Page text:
A greeting to my new parishioners

Below is the greeting that will be posted on the Saint Mark’s website next week (we’re closed for the 4th of July holiday). As I am currently on vacation in Chicago, I won’t be at the parish this first weekend of the month to greet you in person. However, I look forward to meeting you all the following weekend at all Masses!

In the meantime, be assured of my prayers. I offered Mass for our community earlier this week and you are among my daily intentions.

– Father Maurer

Dear friends,

Welcome to Saint Mark’s (online) parish community. Starting on July 1st, 2019, Archbishop Sartain has appointed me to serve as pastor, succeeding Father Mitchell and a long line of priests whose faithful ministry I hope to continue during my time here.

A little about me: I was ordained on June 13th, 2009, the feast of St. Anthony of Padua, by Archbishop Brunett for the Archdiocese of Seattle. I served as parochial vicar for the Tacoma cluster of parishes (then a six-parish grouping) from 2009-2010, as parochial vicar at Saint Michael’s in Olympia from 2010-2011, as priest administrator and pastor of Holy Rosary & Saint Joseph in Tacoma from 2011-2015, and in the Lewis county cluster (intially a nine-church grouping!) from 2015-2019.

Though my immediate family lives here in Washington, we are originally from Minnesota, where my parents were born and raised. The first of my parents, I lived there a whole six months before my father’s military career took us around the country and to a few places beyond. I am the second eldest of my siblings, with an older half sister, a younger brother, an adoptive sister, a foster brother, and finally my youngest adoptive brother. As you might imagine, we’re quite a crowd – both in number and variety – when we get together!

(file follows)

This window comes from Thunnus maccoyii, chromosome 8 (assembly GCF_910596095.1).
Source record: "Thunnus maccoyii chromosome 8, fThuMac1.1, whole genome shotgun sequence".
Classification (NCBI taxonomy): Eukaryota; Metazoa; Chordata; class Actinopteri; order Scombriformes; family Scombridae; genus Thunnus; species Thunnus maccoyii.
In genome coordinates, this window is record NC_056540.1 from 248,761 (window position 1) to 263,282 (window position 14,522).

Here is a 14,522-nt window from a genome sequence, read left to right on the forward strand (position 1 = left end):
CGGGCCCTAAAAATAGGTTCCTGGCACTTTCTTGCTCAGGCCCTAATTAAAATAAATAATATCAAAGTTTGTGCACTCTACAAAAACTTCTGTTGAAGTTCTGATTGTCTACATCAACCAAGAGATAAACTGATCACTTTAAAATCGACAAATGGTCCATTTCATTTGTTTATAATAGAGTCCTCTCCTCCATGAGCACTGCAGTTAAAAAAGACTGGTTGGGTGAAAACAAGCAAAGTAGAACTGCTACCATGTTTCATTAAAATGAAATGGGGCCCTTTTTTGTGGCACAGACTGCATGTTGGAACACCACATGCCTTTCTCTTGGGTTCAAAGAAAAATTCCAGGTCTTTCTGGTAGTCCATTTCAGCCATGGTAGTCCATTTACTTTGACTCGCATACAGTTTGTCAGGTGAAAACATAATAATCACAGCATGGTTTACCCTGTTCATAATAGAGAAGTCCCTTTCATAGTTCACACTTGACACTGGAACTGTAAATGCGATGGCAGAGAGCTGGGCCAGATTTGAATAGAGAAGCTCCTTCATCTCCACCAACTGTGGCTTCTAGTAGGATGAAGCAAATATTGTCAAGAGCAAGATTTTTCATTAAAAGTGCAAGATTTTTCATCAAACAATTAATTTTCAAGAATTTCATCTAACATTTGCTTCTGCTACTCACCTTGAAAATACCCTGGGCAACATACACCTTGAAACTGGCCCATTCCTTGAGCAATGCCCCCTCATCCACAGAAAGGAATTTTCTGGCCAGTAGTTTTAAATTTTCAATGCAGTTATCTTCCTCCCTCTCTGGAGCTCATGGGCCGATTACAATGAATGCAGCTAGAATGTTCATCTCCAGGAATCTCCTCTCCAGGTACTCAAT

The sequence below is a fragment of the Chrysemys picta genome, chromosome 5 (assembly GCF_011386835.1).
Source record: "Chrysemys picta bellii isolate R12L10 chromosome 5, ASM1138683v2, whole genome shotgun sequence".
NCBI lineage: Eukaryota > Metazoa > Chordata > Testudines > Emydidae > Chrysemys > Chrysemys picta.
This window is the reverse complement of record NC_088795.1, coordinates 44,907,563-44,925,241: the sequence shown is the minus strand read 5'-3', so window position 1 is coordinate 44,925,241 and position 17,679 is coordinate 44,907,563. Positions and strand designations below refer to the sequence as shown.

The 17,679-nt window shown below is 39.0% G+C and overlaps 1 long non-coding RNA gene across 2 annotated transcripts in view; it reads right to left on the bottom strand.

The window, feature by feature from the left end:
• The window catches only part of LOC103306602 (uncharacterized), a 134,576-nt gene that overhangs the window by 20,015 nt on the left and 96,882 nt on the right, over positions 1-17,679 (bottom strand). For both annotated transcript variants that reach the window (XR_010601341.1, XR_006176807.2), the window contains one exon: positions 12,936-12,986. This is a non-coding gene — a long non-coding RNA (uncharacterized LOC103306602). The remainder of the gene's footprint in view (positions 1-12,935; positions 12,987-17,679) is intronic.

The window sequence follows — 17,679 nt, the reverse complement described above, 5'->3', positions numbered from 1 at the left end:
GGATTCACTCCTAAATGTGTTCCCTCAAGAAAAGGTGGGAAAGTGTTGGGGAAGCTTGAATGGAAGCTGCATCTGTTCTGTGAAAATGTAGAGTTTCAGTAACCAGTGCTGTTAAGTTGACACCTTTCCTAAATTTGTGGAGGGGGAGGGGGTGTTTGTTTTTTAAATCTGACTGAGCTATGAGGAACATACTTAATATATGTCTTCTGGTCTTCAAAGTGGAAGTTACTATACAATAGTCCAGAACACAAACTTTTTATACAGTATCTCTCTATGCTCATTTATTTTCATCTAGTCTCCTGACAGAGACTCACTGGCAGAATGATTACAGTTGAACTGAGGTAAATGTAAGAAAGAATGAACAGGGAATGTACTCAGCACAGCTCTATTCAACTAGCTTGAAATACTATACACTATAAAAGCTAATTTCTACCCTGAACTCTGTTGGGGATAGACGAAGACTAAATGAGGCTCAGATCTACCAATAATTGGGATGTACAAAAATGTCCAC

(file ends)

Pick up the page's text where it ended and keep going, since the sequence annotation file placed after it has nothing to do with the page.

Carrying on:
My hobbies include reading (science fiction & fantasy for fun, healing & Marian writings for the spiritual side – I recommend In Sinu Jesu by A Benedictine Monk and He and I by Gabrielle Bossis to anyone looking for their next spiritual reading!), technology, gaming (tabletop & video), hiking trails, and archery – among other things! I can be found at my blog, at my personal Twitter account, or on the r/Catholicism & r/AskAPriest Reddit online, where I much enjoy engaging other Catholics and those interested in discussing the faith.

Thanks to my parents’ faithful passing on of the faith and many wonderful pastors, I have a great love for our faith, particularly in the faithful & frequent celebration of the sacraments in liturgical celebration. It is a delight to continue to be formed in the rich history and tradition of our faith, as well as to take advantage of the modern developments & technology that enable us to pass on the faith to the next generation.

To my parishioners and any visitors, I would offer special invitation and exhortation to come to confession! The reception and celebration of God’s merciful love is a particular passion of mine, both in my own practice as a Catholic as well as in my ministry as a priest. There is such a great joy in the lifting of the weight of sin – especially long-standing or grave sin – from our souls. I hope you’ll consider coming to reconciliation – and joyfully receiving the Eucharist at the soonest Mass afterwards.

In your kindness, please take a moment – even right now – to offer a quick prayer for our parish community and for me. Be assured of my daily prayer for our parish community.

Your brother in Christ,

Father Maurer


Transitions in Easter

Happy Easter. I pray that our continuing celebration of the paschal season has brought many graces and joys to you all. As we enter into the third week of Easter, I would like to share the news that effective July 1st, 2019, Archbishop Sartain has appointed me as pastor of Saint Mark’s parish in Shoreline. At that time here in Lewis county, Father Milhton Scarpetta is appointed as the new pastor and Father José Maria Cuauhtemoc Ramirez as parochial vicar (better known as Father ‘Temoc’ in the Archdiocese of Los Angeles, from which he will be arriving).

Additionally, it was announced late last month that in preparation for Archbishop Sartain’s early retirement due to ongoing back-related health issues, Archbishop Etienne (pronounced Eh-chen) has been named coadjutor of the archdiocese. We have much to pray over and entrust to the heart of Jesus.